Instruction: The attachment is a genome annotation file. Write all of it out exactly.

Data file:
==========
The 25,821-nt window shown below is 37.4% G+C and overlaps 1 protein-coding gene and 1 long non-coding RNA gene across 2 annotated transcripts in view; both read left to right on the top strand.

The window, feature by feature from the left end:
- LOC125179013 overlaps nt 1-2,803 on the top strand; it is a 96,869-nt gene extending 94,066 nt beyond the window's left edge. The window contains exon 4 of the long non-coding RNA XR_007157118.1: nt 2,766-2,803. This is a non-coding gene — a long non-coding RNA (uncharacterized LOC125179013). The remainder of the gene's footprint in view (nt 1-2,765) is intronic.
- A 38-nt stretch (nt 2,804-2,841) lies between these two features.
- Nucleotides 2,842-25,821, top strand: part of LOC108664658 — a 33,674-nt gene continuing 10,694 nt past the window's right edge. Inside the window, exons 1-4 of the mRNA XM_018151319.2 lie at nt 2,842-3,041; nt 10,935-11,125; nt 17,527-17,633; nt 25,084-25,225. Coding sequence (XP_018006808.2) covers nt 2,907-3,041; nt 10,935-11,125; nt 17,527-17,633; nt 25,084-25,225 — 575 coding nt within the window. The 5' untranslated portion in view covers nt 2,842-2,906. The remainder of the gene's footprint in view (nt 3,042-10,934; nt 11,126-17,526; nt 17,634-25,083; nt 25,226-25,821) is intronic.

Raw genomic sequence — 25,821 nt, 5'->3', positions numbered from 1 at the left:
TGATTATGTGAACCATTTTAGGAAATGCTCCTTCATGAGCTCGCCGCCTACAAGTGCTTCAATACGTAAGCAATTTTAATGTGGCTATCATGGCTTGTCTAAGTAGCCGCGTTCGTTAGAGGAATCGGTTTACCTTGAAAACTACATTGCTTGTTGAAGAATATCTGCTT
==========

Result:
The 25,821-nt window shown below is 37.4% G+C and overlaps 1 protein-coding gene and 1 long non-coding RNA gene across 2 annotated transcripts in view; both read left to right on the top strand.

The window, feature by feature from the left end:
- LOC125179013 overlaps nt 1-2,803 on the top strand; it is a 96,869-nt gene extending 94,066 nt beyond the window's left edge. The window contains exon 4 of the long non-coding RNA XR_007157118.1: nt 2,766-2,803. This is a non-coding gene — a long non-coding RNA (uncharacterized LOC125179013). The remainder of the gene's footprint in view (nt 1-2,765) is intronic.
- A 38-nt stretch (nt 2,804-2,841) lies between these two features.
- Nucleotides 2,842-25,821, top strand: part of LOC108664658 — a 33,674-nt gene continuing 10,694 nt past the window's right edge. Inside the window, exons 1-4 of the mRNA XM_018151319.2 lie at nt 2,842-3,041; nt 10,935-11,125; nt 17,527-17,633; nt 25,084-25,225. Coding sequence (XP_018006808.2) covers nt 2,907-3,041; nt 10,935-11,125; nt 17,527-17,633; nt 25,084-25,225 — 575 coding nt within the window. The 5' untranslated portion in view covers nt 2,842-2,906. The remainder of the gene's footprint in view (nt 3,042-10,934; nt 11,126-17,526; nt 17,634-25,083; nt 25,226-25,821) is intronic.

Raw genomic sequence — 25,821 nt, 5'->3', positions numbered from 1 at the left:
TGATTATGTGAACCATTTTAGGAAATGCTCCTTCATGAGCTCGCCGCCTACAAGTGCTTCAATACGTAAGCAATTTTAATGTGGCTATCATGGCTTGTCTAAGTAGCCGCGTTCGTTAGAGGAATCGGTTTACCTTGAAAACTACATTGCTTGTTGAAGAATATCTGCTT